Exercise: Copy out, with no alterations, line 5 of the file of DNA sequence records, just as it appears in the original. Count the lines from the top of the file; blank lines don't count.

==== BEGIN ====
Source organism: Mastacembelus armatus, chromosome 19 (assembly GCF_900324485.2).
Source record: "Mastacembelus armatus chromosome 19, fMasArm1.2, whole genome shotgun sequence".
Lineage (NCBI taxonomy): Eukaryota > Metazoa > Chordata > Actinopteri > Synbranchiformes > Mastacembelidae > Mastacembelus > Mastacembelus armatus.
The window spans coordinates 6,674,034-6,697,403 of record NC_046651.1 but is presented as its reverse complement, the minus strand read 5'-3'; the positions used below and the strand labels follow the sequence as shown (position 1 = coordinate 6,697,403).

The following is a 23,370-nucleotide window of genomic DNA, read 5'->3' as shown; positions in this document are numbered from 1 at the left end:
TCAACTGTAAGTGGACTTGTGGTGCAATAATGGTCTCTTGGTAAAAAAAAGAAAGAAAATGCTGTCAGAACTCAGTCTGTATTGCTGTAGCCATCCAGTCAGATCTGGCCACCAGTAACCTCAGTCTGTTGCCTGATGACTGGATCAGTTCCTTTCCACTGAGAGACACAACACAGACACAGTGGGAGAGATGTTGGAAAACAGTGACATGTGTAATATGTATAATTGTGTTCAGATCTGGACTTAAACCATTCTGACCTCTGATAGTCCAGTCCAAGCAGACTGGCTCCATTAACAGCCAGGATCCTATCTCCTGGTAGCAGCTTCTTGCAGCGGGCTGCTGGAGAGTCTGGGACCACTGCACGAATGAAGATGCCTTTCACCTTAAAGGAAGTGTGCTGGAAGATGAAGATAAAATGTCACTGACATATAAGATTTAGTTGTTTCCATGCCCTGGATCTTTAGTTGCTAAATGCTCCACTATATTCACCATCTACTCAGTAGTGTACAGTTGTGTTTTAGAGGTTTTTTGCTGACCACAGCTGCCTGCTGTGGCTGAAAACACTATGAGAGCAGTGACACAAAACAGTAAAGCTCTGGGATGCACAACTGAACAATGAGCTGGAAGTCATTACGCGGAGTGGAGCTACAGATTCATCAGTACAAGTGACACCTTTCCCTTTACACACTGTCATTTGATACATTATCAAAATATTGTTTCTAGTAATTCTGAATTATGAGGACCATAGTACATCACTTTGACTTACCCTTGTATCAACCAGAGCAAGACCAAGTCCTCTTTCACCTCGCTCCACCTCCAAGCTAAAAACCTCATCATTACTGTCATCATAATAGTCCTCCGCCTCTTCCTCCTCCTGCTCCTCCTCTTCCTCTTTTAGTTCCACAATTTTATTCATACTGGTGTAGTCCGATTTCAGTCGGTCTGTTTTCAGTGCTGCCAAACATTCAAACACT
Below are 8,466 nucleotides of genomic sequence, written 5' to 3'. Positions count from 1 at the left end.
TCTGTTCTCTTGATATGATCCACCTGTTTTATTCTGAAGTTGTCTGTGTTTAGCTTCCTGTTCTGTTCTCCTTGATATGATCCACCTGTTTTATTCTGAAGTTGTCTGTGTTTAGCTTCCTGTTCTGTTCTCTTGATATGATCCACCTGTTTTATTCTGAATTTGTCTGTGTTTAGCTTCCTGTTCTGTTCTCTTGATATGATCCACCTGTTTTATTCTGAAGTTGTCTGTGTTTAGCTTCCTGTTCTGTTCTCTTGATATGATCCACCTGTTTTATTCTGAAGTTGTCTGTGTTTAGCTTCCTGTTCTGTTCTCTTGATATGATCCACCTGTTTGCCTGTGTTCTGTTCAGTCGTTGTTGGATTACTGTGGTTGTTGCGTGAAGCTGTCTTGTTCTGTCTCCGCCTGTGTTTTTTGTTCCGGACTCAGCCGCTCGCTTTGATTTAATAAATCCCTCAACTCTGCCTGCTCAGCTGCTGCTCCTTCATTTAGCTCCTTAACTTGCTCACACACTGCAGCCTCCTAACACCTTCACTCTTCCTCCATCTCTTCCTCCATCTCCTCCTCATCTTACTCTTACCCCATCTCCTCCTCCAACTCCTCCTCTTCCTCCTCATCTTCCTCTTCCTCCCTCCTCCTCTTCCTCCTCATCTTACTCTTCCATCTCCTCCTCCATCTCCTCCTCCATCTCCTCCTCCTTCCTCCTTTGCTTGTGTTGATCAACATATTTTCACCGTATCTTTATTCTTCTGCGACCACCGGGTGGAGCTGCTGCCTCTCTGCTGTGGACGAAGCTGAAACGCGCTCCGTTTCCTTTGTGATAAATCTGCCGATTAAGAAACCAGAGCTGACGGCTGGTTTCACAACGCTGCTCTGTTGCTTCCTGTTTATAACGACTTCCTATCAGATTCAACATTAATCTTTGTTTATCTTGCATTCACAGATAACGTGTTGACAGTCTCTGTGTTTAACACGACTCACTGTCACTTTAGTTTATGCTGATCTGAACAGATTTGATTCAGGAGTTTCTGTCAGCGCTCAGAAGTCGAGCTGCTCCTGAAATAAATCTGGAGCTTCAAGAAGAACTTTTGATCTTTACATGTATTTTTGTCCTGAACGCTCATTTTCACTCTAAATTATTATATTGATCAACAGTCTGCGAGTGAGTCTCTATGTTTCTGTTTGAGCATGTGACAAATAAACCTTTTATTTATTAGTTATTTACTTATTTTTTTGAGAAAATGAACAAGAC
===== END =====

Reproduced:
The following is a 23,370-nucleotide window of genomic DNA, read 5'->3' as shown; positions in this document are numbered from 1 at the left end: